Assessment of existing layperson knowledge on the role and use of AEDs in amateur sports clubs: a systematic review of the literature

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dc.contributor.author Ryan, Paul
dc.contributor.author Falvey, Éanna
dc.date.accessioned 2018-02-06T13:36:30Z
dc.date.available 2018-02-06T13:36:30Z
dc.date.issued 2017
dc.identifier.citation Ryan, P. and Falvey, É. (2017) 'Assessment of existing layperson knowledge on the role and use of AEDs in amateur sports clubs: a systematic review of the literature'. 24(1). pp. 17-34. doi: 10.2218/resmedica.v24i1.1470 en
dc.identifier.volume 24
dc.identifier.issued 1
dc.identifier.startpage 17
dc.identifier.endpage 34
dc.identifier.issn 0482-3206
dc.identifier.uri http://hdl.handle.net/10468/5410
dc.identifier.doi 10.2218/resmedica.v24i1.1470
dc.description.abstract INTRODUCTION: Sudden cardiac arrest (SCA) is a leading cause of death worldwide. Global incidence of out-of-hospital SCA ranges from 20–140 in 100 000 people, and survival ranges from 2–11%. The large increase in the distribution and availability of automated external defibrillators (AED) has led to increasing interest into layperson recognition of and response to SCA. OBJECTIVES: The purpose of this paper is to systematically review previously conducted studies relating to knowledge, understanding and attitudes among laypersons in relation to the use of an AED in the event of an SCA. This review aims to assess and critically appraise the existing literature relating to this topic on an international level in order to identify future research directions. METHODS: Studies were identified through an electronic database search in combination with expert recommendation. This process identified a total of 37 papers, which were screened and assessed for eligibility. A three-step selection process was applied to determine applicability to this review. A total of 10 studies were finally deemed eligible for inclusion in this qualitative synthesis. RESULTS: Ten studies were reviewed and critiqued. Three themes emerged: 1. Knowledge and understanding of the concept of AEDs 2. Willingness to use an AED in the event of an SCA 3. Reasons for unwillingness to use an AED in the event of an SCA. Results were compiled, summarized and discussed. CONCLUSION: There is a paucity of literature relating to layperson understanding of AED function and use. The evidence suggests that only a minority of laypersons would be confident or willing to use an AED in the event of a nearby SCA. The extent to which an educational intervention could impact upon layperson understanding and confidence in the use of an AED is poorly understood at present. en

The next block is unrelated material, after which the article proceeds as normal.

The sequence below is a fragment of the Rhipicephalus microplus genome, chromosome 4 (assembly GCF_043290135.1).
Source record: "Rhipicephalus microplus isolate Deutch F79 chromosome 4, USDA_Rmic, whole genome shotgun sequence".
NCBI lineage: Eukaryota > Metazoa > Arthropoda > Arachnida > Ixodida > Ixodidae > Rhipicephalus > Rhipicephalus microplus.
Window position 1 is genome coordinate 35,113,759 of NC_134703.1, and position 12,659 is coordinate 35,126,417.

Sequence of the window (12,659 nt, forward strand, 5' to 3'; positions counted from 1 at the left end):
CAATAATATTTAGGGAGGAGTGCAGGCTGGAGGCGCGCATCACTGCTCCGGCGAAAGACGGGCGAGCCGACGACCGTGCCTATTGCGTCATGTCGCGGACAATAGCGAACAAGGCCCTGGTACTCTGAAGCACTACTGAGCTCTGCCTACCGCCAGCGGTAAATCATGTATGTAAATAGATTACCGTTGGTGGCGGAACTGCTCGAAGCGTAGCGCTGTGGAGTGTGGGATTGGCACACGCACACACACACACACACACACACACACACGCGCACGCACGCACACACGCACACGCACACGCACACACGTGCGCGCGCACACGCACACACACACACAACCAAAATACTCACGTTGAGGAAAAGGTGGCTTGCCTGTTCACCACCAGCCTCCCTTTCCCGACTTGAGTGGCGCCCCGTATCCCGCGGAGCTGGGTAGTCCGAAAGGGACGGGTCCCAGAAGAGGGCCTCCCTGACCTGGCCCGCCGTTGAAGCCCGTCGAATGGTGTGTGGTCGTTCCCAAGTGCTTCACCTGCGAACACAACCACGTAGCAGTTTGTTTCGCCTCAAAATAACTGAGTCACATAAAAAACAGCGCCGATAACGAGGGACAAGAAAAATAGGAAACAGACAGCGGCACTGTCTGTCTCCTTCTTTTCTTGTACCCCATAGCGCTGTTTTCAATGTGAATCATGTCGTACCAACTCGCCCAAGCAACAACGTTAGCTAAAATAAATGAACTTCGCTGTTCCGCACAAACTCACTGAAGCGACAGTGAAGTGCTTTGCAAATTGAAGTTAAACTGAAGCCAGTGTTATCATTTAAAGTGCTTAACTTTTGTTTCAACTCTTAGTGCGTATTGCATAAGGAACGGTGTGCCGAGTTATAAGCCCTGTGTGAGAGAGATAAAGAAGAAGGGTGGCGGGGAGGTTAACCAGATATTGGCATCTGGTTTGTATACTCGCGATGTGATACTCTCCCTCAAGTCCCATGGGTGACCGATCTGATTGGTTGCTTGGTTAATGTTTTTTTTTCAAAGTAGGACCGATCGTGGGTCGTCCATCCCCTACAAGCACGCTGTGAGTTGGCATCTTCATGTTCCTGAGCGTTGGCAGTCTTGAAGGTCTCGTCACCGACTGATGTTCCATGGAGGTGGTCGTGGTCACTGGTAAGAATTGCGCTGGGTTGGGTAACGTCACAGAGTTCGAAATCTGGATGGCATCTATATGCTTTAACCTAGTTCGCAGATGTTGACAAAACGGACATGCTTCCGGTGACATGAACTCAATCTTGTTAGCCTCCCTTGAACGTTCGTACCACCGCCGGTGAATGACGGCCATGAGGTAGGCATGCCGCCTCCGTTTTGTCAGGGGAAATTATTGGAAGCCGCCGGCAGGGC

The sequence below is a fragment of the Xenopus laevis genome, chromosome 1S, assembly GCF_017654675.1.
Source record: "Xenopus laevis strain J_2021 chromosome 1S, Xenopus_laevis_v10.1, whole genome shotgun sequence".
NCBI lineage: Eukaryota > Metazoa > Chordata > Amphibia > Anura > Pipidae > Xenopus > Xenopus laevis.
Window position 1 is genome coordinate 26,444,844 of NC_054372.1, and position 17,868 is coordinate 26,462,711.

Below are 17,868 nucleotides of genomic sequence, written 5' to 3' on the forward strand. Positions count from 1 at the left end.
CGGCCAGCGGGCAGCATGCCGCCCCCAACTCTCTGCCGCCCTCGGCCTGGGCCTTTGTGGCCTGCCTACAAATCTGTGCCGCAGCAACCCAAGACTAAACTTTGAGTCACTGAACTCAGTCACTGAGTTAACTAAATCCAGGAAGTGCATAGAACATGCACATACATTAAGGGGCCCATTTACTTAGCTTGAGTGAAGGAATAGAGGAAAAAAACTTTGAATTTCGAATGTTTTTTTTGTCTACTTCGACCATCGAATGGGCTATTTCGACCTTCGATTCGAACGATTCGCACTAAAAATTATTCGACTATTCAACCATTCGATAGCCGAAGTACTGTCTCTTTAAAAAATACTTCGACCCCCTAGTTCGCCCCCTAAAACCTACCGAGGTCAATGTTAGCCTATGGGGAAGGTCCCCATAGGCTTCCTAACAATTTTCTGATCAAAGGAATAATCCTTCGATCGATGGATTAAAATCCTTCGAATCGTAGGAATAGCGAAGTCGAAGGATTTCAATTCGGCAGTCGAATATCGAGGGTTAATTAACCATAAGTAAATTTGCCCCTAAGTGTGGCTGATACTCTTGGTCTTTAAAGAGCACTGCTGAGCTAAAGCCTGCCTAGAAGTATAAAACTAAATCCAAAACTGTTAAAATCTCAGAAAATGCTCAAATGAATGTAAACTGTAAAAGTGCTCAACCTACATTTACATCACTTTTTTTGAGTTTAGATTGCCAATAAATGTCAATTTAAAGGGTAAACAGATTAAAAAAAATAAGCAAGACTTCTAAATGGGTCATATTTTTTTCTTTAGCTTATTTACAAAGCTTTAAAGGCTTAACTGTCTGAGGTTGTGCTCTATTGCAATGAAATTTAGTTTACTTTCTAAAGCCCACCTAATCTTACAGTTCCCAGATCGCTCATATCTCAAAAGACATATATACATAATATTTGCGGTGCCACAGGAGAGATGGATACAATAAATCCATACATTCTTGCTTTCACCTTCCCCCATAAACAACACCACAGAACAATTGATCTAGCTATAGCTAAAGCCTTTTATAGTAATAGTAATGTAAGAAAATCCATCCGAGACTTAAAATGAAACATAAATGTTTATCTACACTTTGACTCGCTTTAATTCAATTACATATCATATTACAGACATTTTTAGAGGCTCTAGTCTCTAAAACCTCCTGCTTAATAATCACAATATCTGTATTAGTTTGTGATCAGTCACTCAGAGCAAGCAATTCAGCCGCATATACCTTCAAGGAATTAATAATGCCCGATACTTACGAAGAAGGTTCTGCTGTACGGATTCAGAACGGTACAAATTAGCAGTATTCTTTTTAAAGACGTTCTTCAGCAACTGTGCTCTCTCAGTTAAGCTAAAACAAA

dc.format.mimetype application/pdf en
dc.language.iso en en
dc.publisher Royal Medical Society en
dc.rights © 2017, Res Medica. All rights reserved. Res Medica is an Open Access journal. All material is licensed under a Creative Commons Attribution 4.0 International (CC BY 4.0) licence, unless otherwise stated. en
dc.rights.uri https://creativecommons.org/licenses/by/4.0/
dc.subject AED en
dc.subject Layperson en
dc.subject Public en
dc.subject Understanding en
dc.subject Attitudes en
dc.subject Knowledge en
dc.title Assessment of existing layperson knowledge on the role and use of AEDs in amateur sports clubs: a systematic review of the literature en
dc.type Review en
dc.internal.authorcontactother eannafalvey.sportsphysician@gmail.com en
dc.internal.availability Full text available en
dc.description.version Published Version en
dc.description.status Peer reviewed en
dc.identifier.journaltitle Res Medica en
dc.internal.IRISemailaddress Éanna Falvey, Medicine, University College Cork, Cork, Ireland. T: +353 21 490 300 Email: eanna.falvey@ucc.ie en


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© 2017, Res Medica. All rights reserved. Res Medica is an Open Access journal. All material is licensed under a Creative Commons Attribution 4.0 International (CC BY 4.0) licence, unless otherwise stated. Except where otherwise noted, this item's license is described as © 2017, Res Medica. All rights reserved. Res Medica is an Open Access journal. All material is licensed under a Creative Commons Attribution 4.0 International (CC BY 4.0) licence, unless otherwise stated.
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